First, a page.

27. The system as recited in claim 21, wherein the means for determining frequent itemsets includes:
(a) means for dividing the candidate itemsets into groups, each group including the candidate itemsets that have common quantitative and categorical attributes, and common values for the respective common categorical attributes; (b) means for replacing each group with a super-candidate, each super-candidate having (i) the common categorical attributes and their respective values, and (ii) a data structure representing the common quantitative attributes and their values; (c) for each record of the table: (i) means for determining which super-candidates are supported by the categorical attributes in the record; and (ii) means for updating the data structure for each determined super-candidate with the values of the quantitative attributes in the record; and (d) means for determining the support for each candidate itemset using the data structures of the super-candidates. 28. The system as recited in claim 27 further comprising:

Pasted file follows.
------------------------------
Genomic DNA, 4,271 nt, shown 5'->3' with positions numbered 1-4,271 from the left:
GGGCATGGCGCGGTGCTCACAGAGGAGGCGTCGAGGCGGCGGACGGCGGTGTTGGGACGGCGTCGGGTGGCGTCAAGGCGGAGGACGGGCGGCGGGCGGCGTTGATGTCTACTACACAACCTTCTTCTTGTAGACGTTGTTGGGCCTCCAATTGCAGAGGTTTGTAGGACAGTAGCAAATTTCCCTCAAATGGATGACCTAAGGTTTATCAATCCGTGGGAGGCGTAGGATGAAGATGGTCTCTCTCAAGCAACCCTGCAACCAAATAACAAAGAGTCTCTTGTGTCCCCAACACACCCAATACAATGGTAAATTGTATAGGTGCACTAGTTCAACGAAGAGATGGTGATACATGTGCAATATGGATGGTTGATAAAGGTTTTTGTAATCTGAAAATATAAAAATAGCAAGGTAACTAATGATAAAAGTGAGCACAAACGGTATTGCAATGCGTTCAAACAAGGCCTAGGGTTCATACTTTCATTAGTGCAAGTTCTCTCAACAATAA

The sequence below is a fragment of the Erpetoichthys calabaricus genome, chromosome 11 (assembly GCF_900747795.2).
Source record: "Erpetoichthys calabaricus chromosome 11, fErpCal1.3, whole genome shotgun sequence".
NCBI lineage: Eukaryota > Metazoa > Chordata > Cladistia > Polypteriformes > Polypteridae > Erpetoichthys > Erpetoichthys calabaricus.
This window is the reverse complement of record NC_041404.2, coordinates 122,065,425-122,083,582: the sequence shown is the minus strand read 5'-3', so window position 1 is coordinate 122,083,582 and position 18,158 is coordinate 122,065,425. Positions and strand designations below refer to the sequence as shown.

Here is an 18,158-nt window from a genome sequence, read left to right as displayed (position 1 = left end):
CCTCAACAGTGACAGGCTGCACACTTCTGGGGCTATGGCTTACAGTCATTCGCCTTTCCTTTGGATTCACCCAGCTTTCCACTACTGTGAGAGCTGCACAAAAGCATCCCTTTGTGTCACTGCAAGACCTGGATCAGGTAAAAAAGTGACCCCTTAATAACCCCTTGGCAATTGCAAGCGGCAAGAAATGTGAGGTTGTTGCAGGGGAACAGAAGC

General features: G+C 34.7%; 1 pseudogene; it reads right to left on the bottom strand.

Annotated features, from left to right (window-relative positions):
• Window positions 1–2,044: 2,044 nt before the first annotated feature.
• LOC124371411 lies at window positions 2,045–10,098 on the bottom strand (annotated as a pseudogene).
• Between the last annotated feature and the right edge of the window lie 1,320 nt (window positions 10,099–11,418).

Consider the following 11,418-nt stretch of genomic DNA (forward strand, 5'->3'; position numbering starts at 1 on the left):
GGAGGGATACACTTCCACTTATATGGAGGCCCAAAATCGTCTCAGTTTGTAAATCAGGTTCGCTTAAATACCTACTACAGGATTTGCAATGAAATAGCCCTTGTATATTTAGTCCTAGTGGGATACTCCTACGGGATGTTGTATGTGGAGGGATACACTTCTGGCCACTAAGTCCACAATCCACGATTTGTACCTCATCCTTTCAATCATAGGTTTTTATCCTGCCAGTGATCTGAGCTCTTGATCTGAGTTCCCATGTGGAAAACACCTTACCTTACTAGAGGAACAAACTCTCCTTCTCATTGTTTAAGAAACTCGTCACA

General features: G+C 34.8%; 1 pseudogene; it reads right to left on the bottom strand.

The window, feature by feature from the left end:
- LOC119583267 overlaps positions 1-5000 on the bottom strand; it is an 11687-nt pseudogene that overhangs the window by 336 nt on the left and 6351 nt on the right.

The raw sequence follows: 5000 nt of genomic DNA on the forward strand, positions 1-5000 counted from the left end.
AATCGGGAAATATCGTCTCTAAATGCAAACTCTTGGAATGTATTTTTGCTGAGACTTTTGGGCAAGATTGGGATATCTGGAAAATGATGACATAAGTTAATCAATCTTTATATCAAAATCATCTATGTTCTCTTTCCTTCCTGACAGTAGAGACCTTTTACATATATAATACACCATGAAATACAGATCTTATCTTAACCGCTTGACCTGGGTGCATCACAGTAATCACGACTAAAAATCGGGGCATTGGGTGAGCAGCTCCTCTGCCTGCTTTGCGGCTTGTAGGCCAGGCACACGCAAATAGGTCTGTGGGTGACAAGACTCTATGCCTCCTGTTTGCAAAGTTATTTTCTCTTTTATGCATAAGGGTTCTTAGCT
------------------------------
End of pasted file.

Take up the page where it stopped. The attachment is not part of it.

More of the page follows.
means for entering the super-candidates into a hash-tree data structure; and wherein the means for determining which super-candidates is based on the hash-tree data structure. 29. The system as recited in claim 27, wherein:
the data structure is a multi-dimensional tree having a plurality of hyper-rectangles, each hyper-rectangle corresponding to a candidate itemset and having a plurality of boundaries and a plurality of dimensions, the boundaries of the hyper-rectangle in the n-th dimension corresponding, respectively, to the ranges of the n-th quantitative attribute of the candidate itemset, whereby the values of the quantitative attributes in a record correspond to an n-dimensional point; and the means for updating the data structure includes means for incrementing a support count for each hyper-rectangle that contains the n-dimensional point corresponding to the quantitative attributes of the record. 30. The system as recited in claim 27, wherein: